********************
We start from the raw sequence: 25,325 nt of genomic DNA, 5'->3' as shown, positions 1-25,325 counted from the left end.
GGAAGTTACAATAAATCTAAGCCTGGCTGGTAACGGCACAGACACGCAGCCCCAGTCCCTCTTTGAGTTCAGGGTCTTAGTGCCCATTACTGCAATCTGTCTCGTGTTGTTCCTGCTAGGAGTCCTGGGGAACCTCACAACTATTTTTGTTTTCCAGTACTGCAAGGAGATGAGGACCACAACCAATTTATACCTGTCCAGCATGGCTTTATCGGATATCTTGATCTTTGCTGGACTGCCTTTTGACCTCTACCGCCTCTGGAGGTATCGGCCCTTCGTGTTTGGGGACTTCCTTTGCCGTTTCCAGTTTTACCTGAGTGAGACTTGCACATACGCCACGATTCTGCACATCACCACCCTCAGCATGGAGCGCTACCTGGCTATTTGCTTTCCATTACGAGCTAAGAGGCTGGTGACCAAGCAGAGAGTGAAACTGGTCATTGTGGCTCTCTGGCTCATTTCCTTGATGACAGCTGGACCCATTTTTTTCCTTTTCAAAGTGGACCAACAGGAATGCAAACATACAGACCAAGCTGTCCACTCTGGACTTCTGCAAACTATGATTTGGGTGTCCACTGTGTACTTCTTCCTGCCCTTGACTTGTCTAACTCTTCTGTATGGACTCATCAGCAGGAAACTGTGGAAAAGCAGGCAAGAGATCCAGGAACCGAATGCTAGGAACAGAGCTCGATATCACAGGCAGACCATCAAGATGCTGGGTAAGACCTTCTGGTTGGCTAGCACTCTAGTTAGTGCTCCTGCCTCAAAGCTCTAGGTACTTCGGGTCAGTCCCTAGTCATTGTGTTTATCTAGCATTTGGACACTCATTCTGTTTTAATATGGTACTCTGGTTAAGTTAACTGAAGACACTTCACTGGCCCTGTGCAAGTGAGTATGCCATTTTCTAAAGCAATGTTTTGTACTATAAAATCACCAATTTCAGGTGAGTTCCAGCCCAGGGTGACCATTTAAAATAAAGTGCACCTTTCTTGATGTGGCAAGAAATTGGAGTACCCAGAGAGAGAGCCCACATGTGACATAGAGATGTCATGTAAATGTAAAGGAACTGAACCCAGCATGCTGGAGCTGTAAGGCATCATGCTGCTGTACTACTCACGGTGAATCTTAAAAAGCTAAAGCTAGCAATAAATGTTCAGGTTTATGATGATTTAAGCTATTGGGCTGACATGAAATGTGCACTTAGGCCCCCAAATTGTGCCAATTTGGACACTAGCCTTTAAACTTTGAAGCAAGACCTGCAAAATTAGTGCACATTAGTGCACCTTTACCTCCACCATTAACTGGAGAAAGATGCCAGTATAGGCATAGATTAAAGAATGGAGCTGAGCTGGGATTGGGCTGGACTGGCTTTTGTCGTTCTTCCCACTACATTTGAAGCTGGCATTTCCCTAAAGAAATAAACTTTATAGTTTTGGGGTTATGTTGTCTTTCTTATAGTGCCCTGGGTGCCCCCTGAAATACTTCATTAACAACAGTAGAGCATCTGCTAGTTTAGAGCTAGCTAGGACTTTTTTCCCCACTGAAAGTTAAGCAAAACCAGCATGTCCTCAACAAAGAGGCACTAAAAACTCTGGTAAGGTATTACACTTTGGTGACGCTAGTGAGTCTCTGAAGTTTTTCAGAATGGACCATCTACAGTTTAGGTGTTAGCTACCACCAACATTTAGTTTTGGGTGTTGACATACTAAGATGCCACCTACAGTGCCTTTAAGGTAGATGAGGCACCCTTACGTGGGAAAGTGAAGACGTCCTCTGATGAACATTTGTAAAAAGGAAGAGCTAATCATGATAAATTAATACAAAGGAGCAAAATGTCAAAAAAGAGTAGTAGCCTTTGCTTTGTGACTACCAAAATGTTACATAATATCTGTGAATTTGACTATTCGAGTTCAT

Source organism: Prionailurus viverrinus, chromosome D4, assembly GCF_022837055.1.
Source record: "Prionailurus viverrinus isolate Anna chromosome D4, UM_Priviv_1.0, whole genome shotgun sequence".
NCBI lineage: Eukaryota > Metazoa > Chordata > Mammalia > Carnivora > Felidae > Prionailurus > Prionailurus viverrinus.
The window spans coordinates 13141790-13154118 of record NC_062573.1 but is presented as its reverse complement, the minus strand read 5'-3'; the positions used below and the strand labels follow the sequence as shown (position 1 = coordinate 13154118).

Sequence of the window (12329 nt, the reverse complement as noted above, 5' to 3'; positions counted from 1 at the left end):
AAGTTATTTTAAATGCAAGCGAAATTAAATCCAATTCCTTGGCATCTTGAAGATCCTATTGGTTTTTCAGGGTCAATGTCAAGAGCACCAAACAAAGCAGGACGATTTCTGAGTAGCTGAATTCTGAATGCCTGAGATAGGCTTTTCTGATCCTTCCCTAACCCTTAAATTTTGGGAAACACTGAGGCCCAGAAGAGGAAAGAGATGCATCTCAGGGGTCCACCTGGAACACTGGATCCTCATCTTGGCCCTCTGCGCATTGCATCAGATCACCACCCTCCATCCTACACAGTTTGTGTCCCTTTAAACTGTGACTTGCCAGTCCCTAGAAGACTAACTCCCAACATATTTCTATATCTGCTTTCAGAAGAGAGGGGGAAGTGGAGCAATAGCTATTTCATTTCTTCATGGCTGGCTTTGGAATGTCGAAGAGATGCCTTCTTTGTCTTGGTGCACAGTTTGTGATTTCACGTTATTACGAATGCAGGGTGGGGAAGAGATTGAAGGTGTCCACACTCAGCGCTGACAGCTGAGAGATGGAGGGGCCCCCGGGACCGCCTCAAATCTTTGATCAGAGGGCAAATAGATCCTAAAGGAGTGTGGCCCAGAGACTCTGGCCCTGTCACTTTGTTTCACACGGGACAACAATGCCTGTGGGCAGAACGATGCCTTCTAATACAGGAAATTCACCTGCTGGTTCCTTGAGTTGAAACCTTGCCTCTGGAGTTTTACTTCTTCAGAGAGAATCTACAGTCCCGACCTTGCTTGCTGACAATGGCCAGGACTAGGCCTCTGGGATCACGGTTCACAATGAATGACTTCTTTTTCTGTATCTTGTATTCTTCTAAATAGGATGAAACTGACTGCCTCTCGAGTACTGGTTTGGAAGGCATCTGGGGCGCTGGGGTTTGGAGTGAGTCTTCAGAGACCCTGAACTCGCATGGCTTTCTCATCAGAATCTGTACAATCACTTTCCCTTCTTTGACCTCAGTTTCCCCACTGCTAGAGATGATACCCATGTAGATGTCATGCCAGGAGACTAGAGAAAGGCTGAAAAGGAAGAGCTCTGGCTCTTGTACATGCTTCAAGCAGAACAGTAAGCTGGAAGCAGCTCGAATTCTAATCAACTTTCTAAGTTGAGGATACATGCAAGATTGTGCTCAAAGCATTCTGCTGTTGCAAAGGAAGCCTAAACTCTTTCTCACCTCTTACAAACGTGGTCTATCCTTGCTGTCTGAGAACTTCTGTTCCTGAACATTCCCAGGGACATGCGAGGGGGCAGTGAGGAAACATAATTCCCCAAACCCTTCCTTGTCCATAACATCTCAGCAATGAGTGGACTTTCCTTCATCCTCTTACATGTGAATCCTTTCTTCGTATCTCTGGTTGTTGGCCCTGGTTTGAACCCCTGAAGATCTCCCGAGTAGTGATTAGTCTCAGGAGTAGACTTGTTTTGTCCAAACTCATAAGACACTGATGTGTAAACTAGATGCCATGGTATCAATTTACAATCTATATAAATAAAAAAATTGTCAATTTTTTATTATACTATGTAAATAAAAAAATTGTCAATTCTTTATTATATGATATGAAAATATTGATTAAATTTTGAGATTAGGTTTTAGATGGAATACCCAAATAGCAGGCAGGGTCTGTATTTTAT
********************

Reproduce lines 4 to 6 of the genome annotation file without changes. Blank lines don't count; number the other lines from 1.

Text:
Source record: "Prionailurus viverrinus isolate Anna chromosome D4, UM_Priviv_1.0, whole genome shotgun sequence".
NCBI lineage: Eukaryota > Metazoa > Chordata > Mammalia > Carnivora > Felidae > Prionailurus > Prionailurus viverrinus.
The window spans coordinates 13141790-13154118 of record NC_062573.1 but is presented as its reverse complement, the minus strand read 5'-3'; the positions used below and the strand labels follow the sequence as shown (position 1 = coordinate 13154118).